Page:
Step 2 After thinning a small amount of "Balsarite for Film" to the consistency of dope, brush on a single coat just around the edges of the part to be covered. Balsarite is a very good adhesive and a thin 1/8" line around the perimeter of the part is all that's needed. I use Balsarite for Film, although I'm sure that Fabric formula Balsarite would also work well. Of course, if you prefer, you can attach the tissue with dope thinner just like the free-flight guys do. If you go this route you can skip this step. However, I would consider using Balsarite at least for curvy areas since tissue will stretch around curves with heat much like, but not quite as good, as the expensive plastic stuff.

Step 3 Now iron the tissue around the perimeter of the part in the same manner as when covering with plastic film. Take care to smooth out wrinkles but don't worry about stretching the tissue tight. When finished, trim away the excess tissue.

Step 4 Now it's time to shrink the tissue tight. There are a couple of ways to do this, but they all involve carefully wetting the tissue. If you have an atomizer you can spray on a light mist of water, or it can be carefully applied with a damp paper towel. As for myself, I simply wet my fingers under the sink faucet and carefully wet the tissue with my bare hand. This allows me to feel when the tissue is evenly wet and I avoid leaving small traces of wet paper towel on the tissue. Obviously, a little extra care must be taken if you do it this way. However, I've covered many models this way and I've never once torn the tissue. After the tissue is thoroughly moist it will be sagging all over the place. But worry not; as the water dries the tissue will shrink tight. If, after the tissue is fully dry, you find a small wrinkle, it can easily be removed by touching it with a covering iron set to medium heat.

Step 5 After the tissue is nice and tight, brush on a few coats of 50/50 thinned nitrate to seal it. Actually, a single coat is sufficient, but two coats will provide better protection against dirty hands. If you want to add a little trim work, simply cut your design from another color tissue, lay flat on the surface, then bruch on a single coat of (you guessed it) thinned nitrate dope.

Step 6 Step back and admire your handywork, then proceed to cover the rest of your model in the same manner.


One of the greatest things about covering with tissue is that it allows the use of very light wood. This is because properly applied tissue and dope will add a considerable amount of strength to the finished model part. However, for very small light parts such as tailfeathers or ailerons, care must be taken to see that the parts do not become warped when the tissue is shrunk. The following technique will insure strong, super light parts which are also dead straight;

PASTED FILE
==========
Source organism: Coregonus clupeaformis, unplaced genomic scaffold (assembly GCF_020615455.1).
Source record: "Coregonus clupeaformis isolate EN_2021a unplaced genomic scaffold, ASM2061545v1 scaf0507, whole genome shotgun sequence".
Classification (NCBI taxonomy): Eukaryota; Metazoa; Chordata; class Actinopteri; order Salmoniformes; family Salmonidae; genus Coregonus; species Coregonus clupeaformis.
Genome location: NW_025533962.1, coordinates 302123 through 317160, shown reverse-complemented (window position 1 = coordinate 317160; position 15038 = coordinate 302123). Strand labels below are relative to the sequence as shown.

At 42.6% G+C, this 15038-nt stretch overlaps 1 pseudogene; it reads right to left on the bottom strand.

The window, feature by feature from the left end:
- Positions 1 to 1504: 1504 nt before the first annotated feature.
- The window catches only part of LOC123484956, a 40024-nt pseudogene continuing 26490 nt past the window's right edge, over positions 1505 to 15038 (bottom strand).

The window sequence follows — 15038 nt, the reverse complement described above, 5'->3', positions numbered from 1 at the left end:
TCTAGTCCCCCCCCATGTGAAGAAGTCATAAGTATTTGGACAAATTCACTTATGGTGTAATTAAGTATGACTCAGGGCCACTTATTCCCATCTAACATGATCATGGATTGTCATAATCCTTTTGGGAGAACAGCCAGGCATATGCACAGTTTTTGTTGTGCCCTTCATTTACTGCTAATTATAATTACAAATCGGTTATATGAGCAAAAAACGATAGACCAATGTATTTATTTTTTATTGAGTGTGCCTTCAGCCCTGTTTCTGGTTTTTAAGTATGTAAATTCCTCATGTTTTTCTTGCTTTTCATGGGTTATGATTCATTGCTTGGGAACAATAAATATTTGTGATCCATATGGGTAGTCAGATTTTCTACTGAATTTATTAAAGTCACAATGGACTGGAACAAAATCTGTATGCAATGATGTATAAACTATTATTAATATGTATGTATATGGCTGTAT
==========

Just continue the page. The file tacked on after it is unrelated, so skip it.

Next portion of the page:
To prevent warping of delicate parts (such as an aileron carved from very light balsa), first take care to see that the tissue is applied in a similar manner when covering both sides. Smooth out the wrinkles but do not stretch the tissue while covering either side. Next, pin several scraps of equal thickness balsa onto your workboard in a slightly smaller outline of the part. If that last step seems vague, read on, hopefully it will become clearer. After wetting the tissue, carefully positioned the wet part over the scrap balsa perimeter and secure it in place with more scrap balsa. In essence, you want to jig the part in place in such a way as to allow air to the underside, thus allowing the tissue on both sides to shrink simultaneously while the part is held straight. After the tissue is thoroughly dry and tight, the part should be removed, quickly given a coat of 50/50 thinned nitrate dope on both sides and placed back on the jig to dry. The result will be a strong, torsionally resistent, yet feather light part. This is the technique that I used when covering all of the ailerons and tail parts for both Hummingbird prototypes, with gratifying results.


Following is a summary of the pros and cons of covering small R/C models with tissue paper.


  • Very light finished weight
  • Allows the use of very light wood
  • Unique and attractive appearance
  • Very easy to apply trim


  • not quite as fast as covering with film
  • will not handle sharp compound curves quite as well as Monokote (but unlike film, wrinkles can be sanded of and the tissue touched up with dope)
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Old Sep 02, 2010, 09:48 PM
JOYALTB is offline
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Gene norman i am JOYALTB could you try to give a video of how to make it thanks